Do you realize that every written word you produce is a reflection on you, your company, your products and your services? At Stokes, we take quality very seriously. We all know what our strengths and weaknesses are. There are several copywriters and proofreaders employed at Stokes and we each have our own unofficial “specialty.” Mine is commas. “Keep Calm and Use Commas” posters were made for our office and I like to think I inspired them. Deirdre is who I go to when I need to interpret an AP Style Guide rule. Nicole has got the best handle on the most current social media terminology. We work together to produce work of the highest possible quality in everything we do – whether video, web, or print.
No matter what business or industry you are in, quality and attention to detail are attributes you would like your client base to associate with you. Spellcheckers, manual proofreading and trying to avoid common grammatical pitfalls are some simple ways you can ensure all your written correspondence – both casual and professional – present you in the best possible light.
General proofreading tips include writing a draft to let your thoughts flow uninterrupted and then rewriting, making corrections as you go along; always remembering to fact check details and dates; using a spellchecker; and having someone else proof your final copy (at Stokes we call this “fresh eyes”). Naturally, the more spelling and grammar knowledge you have to begin with, the easier the writing process will be. I’ve compiled a list of the most common errors I see when proofreading and added a little advice to each for avoiding these errors:
1. It’s and Its/Who’s and Whose
If you can substitute it is, use it’s. If not, then use its, even though you are showing possession.
Correct: It’s time to give the dog its supper.
If you can substitute who is, use who’s. If the usage is possessive, use whose.
Correct: Who’s going to pay for all this damage? Whose camera was damaged in the accident?
2. They’re, Their and There
If you can substitute they are, use they’re. Their is possessive – something must belong to them. Always use there to indicate a place or location. Correct: They’re going to the movies and will use their Fandango gift cards when they get there.
3. Comma Splices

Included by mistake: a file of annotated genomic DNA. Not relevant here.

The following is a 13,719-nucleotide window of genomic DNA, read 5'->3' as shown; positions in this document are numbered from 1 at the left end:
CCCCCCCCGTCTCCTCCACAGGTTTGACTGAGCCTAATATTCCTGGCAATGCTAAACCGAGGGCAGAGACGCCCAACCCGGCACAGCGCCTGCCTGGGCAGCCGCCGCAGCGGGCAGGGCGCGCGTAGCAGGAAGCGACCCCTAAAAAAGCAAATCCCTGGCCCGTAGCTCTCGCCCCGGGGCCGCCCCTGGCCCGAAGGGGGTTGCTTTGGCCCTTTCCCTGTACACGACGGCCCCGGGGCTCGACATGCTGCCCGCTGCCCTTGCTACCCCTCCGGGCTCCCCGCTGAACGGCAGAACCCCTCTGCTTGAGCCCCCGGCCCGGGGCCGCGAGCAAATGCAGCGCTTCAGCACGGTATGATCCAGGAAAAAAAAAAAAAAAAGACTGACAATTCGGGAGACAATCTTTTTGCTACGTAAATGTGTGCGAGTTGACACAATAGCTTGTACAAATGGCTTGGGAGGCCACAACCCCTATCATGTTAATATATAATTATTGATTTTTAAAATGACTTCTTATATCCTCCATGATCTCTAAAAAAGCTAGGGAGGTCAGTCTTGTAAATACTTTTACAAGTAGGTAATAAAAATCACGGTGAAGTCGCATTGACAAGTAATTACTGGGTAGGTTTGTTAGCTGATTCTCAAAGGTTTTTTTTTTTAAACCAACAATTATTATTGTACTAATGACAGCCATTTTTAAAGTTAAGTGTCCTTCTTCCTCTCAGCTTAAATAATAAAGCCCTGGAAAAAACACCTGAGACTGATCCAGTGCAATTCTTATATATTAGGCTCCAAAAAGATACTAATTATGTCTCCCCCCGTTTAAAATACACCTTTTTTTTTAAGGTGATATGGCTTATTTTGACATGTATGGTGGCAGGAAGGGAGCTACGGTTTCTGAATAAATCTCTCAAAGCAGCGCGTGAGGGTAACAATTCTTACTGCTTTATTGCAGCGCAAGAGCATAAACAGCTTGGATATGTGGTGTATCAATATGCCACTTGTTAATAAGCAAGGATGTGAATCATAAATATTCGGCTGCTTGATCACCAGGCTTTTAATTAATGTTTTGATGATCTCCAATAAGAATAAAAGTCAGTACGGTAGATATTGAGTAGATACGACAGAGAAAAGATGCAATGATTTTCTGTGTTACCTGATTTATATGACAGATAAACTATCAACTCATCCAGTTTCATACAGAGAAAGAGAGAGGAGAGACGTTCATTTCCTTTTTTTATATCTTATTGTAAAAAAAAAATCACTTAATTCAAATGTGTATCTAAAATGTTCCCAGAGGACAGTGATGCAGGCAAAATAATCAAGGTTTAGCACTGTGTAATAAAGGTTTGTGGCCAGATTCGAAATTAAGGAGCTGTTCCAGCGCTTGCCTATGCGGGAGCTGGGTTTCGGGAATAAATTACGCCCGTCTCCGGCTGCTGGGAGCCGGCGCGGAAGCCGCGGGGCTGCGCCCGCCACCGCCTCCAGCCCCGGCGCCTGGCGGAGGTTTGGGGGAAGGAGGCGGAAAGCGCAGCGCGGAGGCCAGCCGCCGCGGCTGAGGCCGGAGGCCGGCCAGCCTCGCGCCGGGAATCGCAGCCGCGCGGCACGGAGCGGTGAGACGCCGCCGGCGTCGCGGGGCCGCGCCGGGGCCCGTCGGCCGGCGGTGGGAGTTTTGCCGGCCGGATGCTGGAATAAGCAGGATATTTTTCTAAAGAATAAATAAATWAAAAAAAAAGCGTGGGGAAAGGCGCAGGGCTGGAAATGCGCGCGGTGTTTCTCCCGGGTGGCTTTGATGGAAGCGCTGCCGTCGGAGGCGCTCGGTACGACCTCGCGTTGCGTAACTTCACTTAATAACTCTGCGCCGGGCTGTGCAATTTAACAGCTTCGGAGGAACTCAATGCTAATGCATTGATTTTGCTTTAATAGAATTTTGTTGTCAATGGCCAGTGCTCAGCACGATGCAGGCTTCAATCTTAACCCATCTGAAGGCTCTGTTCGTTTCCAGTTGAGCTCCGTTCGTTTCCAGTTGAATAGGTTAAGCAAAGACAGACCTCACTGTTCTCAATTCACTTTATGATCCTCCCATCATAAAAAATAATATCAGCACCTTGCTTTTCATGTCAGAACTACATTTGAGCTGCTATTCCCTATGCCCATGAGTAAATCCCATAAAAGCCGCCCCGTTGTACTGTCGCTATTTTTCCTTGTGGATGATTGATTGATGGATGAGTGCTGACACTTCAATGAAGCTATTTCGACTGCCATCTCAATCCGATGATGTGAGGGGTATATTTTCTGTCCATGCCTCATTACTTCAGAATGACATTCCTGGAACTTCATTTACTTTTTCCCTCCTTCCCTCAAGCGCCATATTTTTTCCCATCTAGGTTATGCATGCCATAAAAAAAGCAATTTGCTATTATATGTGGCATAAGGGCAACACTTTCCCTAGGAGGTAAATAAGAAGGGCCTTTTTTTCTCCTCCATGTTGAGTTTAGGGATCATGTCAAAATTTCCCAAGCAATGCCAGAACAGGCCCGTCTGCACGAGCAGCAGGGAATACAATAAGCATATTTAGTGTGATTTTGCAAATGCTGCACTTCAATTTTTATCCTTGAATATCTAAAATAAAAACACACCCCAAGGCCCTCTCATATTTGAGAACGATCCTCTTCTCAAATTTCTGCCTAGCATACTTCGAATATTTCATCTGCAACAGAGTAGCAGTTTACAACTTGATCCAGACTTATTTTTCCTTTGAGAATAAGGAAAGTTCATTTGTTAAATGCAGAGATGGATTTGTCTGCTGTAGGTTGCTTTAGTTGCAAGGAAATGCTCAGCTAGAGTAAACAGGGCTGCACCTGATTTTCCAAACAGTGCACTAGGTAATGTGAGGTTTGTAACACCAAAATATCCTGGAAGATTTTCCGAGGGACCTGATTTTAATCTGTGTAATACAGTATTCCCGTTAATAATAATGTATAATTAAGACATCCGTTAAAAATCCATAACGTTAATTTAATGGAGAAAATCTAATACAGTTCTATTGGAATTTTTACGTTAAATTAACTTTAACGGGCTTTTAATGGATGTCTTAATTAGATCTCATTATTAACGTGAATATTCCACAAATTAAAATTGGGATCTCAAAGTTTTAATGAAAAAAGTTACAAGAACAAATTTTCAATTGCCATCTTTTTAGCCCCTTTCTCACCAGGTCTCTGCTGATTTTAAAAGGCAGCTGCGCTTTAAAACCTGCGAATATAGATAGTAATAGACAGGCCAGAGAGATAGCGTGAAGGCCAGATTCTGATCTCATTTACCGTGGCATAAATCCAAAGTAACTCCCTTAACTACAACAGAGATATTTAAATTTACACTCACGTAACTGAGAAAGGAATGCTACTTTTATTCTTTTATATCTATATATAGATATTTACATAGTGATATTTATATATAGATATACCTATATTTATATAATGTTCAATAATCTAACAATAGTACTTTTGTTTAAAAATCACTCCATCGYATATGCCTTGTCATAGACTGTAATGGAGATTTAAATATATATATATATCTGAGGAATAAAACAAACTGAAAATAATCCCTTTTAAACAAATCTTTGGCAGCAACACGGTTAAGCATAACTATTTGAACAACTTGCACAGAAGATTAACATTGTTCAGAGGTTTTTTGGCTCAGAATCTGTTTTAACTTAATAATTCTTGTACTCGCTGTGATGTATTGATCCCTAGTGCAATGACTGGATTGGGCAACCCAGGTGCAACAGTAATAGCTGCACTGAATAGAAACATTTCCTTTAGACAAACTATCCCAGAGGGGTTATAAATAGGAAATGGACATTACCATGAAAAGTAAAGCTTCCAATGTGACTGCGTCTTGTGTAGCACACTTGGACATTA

A comma splice is a type of run-on sentence. It is a term used to describe the linking of two independent clauses (phrases that have both a subject and a verb) with a comma. The two
independent clauses can be made separate sentences or they can be joined using a semicolon or a comma with a conjunction.
Incorrect: I got up late, I didn’t have time for breakfast.
Correct: I got up late; I didn’t have time for breakfast. I got up late, and I didn’t have time for breakfast. I got up late. I didn’t have time for breakfast.
Apostrophes are most commonly used to make contractions and to make nouns possessive. (Except for the possessive form of it and who; see #1 above.)
Contractions are the easier of the two to figure out, but a contraction that seems to give people trouble is the contracted form of should have, would have or could have. Use should’ve, would’ve or could’ve, NOT should of, would of or could of.
There are just a few simple rules to making nouns possessive. To make singular nouns possessive, add ‘s. Correct: The boy’s shoes were new. The team’s trip was sponsored.
To make plural nouns possessive, add ‘s or just an outside ‘ if the word ends in s.
Correct: The women’s choir performed at a retirement home. The residents’ applause indicated how much they enjoyed the concert.
5. Subject-Verb Agreement
A singular subject goes with a singular verb, and plural subjects go with plural verbs. Sounds simple, but remember: words like team and staff are singular nouns.
Correct: Honesty was what he was known for. Many projects we worked on were nominated for awards. The team is struggling to move up in rank. The teams were struggling to reach first place in the division.
I hope this list is helpful. Please send any questions or comments to me and I will answer them in a future blog post. Now, if you’ll excuse me, I need Deirdre’s “fresh eyes” to go over this before we publish …
– Elena Malfi (Executive Assistant to the President)
The opinions in this blog post are my own and do not necessarily represent Stokes Creative Group, Inc.’s positions, strategies or opinions.
Any questions or comments please contact me at firstname.lastname@example.org.